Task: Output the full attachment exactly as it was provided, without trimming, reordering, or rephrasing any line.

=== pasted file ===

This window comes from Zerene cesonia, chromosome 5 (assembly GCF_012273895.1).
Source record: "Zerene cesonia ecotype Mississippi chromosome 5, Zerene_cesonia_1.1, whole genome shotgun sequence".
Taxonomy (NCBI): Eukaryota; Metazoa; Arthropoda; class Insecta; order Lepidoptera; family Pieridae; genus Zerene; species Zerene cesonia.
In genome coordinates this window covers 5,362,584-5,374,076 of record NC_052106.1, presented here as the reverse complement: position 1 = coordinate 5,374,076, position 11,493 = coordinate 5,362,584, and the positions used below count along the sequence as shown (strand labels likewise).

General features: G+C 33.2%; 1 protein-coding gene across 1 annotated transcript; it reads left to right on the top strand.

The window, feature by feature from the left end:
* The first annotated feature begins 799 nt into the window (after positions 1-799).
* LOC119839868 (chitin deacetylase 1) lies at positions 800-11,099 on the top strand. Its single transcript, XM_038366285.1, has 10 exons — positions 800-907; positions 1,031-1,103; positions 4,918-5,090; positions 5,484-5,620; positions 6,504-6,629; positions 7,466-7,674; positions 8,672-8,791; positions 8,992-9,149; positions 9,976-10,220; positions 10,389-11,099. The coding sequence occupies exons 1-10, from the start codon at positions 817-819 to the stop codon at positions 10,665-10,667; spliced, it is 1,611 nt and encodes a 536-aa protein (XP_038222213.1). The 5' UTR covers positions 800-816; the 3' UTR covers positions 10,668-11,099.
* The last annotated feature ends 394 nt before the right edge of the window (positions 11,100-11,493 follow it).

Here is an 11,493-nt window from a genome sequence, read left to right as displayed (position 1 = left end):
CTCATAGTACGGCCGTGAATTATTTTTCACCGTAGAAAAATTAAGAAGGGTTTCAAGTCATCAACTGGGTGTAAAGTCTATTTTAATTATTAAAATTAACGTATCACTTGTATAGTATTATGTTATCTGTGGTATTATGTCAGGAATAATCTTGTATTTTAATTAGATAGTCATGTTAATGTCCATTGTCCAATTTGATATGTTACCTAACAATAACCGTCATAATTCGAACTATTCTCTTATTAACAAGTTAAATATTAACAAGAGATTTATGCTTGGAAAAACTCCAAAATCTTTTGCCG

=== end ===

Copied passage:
This window comes from Zerene cesonia, chromosome 5 (assembly GCF_012273895.1).
Source record: "Zerene cesonia ecotype Mississippi chromosome 5, Zerene_cesonia_1.1, whole genome shotgun sequence".
Taxonomy (NCBI): Eukaryota; Metazoa; Arthropoda; class Insecta; order Lepidoptera; family Pieridae; genus Zerene; species Zerene cesonia.
In genome coordinates this window covers 5,362,584-5,374,076 of record NC_052106.1, presented here as the reverse complement: position 1 = coordinate 5,374,076, position 11,493 = coordinate 5,362,584, and the positions used below count along the sequence as shown (strand labels likewise).

General features: G+C 33.2%; 1 protein-coding gene across 1 annotated transcript; it reads left to right on the top strand.

The window, feature by feature from the left end:
* The first annotated feature begins 799 nt into the window (after positions 1-799).
* LOC119839868 (chitin deacetylase 1) lies at positions 800-11,099 on the top strand. Its single transcript, XM_038366285.1, has 10 exons — positions 800-907; positions 1,031-1,103; positions 4,918-5,090; positions 5,484-5,620; positions 6,504-6,629; positions 7,466-7,674; positions 8,672-8,791; positions 8,992-9,149; positions 9,976-10,220; positions 10,389-11,099. The coding sequence occupies exons 1-10, from the start codon at positions 817-819 to the stop codon at positions 10,665-10,667; spliced, it is 1,611 nt and encodes a 536-aa protein (XP_038222213.1). The 5' UTR covers positions 800-816; the 3' UTR covers positions 10,668-11,099.
* The last annotated feature ends 394 nt before the right edge of the window (positions 11,100-11,493 follow it).

Here is an 11,493-nt window from a genome sequence, read left to right as displayed (position 1 = left end):
CTCATAGTACGGCCGTGAATTATTTTTCACCGTAGAAAAATTAAGAAGGGTTTCAAGTCATCAACTGGGTGTAAAGTCTATTTTAATTATTAAAATTAACGTATCACTTGTATAGTATTATGTTATCTGTGGTATTATGTCAGGAATAATCTTGTATTTTAATTAGATAGTCATGTTAATGTCCATTGTCCAATTTGATATGTTACCTAACAATAACCGTCATAATTCGAACTATTCTCTTATTAACAAGTTAAATATTAACAAGAGATTTATGCTTGGAAAAACTCCAAAATCTTTTGCCG